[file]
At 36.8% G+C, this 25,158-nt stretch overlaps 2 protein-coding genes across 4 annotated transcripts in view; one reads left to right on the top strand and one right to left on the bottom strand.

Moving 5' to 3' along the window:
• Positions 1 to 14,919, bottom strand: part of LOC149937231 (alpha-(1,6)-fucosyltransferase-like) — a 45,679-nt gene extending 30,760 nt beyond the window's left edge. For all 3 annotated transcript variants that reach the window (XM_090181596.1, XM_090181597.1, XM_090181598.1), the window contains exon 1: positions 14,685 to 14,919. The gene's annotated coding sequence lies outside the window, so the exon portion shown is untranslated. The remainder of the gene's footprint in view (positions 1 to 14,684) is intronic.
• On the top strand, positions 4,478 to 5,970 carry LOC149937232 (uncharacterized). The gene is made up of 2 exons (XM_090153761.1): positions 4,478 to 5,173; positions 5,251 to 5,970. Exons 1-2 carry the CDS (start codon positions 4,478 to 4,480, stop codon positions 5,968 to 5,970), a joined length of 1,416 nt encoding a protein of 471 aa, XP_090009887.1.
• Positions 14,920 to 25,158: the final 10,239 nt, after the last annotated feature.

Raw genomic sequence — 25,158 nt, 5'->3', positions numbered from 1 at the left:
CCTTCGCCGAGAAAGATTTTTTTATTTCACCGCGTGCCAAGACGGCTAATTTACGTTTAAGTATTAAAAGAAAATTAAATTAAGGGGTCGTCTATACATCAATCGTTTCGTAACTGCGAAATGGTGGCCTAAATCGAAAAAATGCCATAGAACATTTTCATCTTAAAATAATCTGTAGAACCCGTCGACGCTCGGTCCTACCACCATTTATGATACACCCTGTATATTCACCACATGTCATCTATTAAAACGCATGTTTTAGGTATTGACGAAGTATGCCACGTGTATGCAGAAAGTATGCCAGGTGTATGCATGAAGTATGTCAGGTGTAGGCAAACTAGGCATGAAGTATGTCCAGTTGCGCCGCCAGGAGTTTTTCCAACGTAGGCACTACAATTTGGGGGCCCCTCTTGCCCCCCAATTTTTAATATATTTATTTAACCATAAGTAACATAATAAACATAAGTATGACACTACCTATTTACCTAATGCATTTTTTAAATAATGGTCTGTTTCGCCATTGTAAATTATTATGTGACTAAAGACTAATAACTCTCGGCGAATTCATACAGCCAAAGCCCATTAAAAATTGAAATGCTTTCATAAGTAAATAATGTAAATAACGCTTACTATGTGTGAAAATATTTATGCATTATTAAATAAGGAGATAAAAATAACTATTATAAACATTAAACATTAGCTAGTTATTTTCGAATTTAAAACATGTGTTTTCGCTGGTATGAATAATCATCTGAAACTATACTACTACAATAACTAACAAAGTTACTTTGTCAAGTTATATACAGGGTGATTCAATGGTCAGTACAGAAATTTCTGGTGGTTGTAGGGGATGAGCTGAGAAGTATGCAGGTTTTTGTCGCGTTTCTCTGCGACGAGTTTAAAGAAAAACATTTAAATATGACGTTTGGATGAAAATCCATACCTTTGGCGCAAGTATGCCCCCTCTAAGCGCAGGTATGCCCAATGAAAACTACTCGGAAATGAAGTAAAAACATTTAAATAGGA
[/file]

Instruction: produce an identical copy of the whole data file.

At 36.8% G+C, this 25,158-nt stretch overlaps 2 protein-coding genes across 4 annotated transcripts in view; one reads left to right on the top strand and one right to left on the bottom strand.

Moving 5' to 3' along the window:
• Positions 1 to 14,919, bottom strand: part of LOC149937231 (alpha-(1,6)-fucosyltransferase-like) — a 45,679-nt gene extending 30,760 nt beyond the window's left edge. For all 3 annotated transcript variants that reach the window (XM_090181596.1, XM_090181597.1, XM_090181598.1), the window contains exon 1: positions 14,685 to 14,919. The gene's annotated coding sequence lies outside the window, so the exon portion shown is untranslated. The remainder of the gene's footprint in view (positions 1 to 14,684) is intronic.
• On the top strand, positions 4,478 to 5,970 carry LOC149937232 (uncharacterized). The gene is made up of 2 exons (XM_090153761.1): positions 4,478 to 5,173; positions 5,251 to 5,970. Exons 1-2 carry the CDS (start codon positions 4,478 to 4,480, stop codon positions 5,968 to 5,970), a joined length of 1,416 nt encoding a protein of 471 aa, XP_090009887.1.
• Positions 14,920 to 25,158: the final 10,239 nt, after the last annotated feature.

Raw genomic sequence — 25,158 nt, 5'->3', positions numbered from 1 at the left:
CCTTCGCCGAGAAAGATTTTTTTATTTCACCGCGTGCCAAGACGGCTAATTTACGTTTAAGTATTAAAAGAAAATTAAATTAAGGGGTCGTCTATACATCAATCGTTTCGTAACTGCGAAATGGTGGCCTAAATCGAAAAAATGCCATAGAACATTTTCATCTTAAAATAATCTGTAGAACCCGTCGACGCTCGGTCCTACCACCATTTATGATACACCCTGTATATTCACCACATGTCATCTATTAAAACGCATGTTTTAGGTATTGACGAAGTATGCCACGTGTATGCAGAAAGTATGCCAGGTGTATGCATGAAGTATGTCAGGTGTAGGCAAACTAGGCATGAAGTATGTCCAGTTGCGCCGCCAGGAGTTTTTCCAACGTAGGCACTACAATTTGGGGGCCCCTCTTGCCCCCCAATTTTTAATATATTTATTTAACCATAAGTAACATAATAAACATAAGTATGACACTACCTATTTACCTAATGCATTTTTTAAATAATGGTCTGTTTCGCCATTGTAAATTATTATGTGACTAAAGACTAATAACTCTCGGCGAATTCATACAGCCAAAGCCCATTAAAAATTGAAATGCTTTCATAAGTAAATAATGTAAATAACGCTTACTATGTGTGAAAATATTTATGCATTATTAAATAAGGAGATAAAAATAACTATTATAAACATTAAACATTAGCTAGTTATTTTCGAATTTAAAACATGTGTTTTCGCTGGTATGAATAATCATCTGAAACTATACTACTACAATAACTAACAAAGTTACTTTGTCAAGTTATATACAGGGTGATTCAATGGTCAGTACAGAAATTTCTGGTGGTTGTAGGGGATGAGCTGAGAAGTATGCAGGTTTTTGTCGCGTTTCTCTGCGACGAGTTTAAAGAAAAACATTTAAATATGACGTTTGGATGAAAATCCATACCTTTGGCGCAAGTATGCCCCCTCTAAGCGCAGGTATGCCCAATGAAAACTACTCGGAAATGAAGTAAAAACATTTAAATAGGA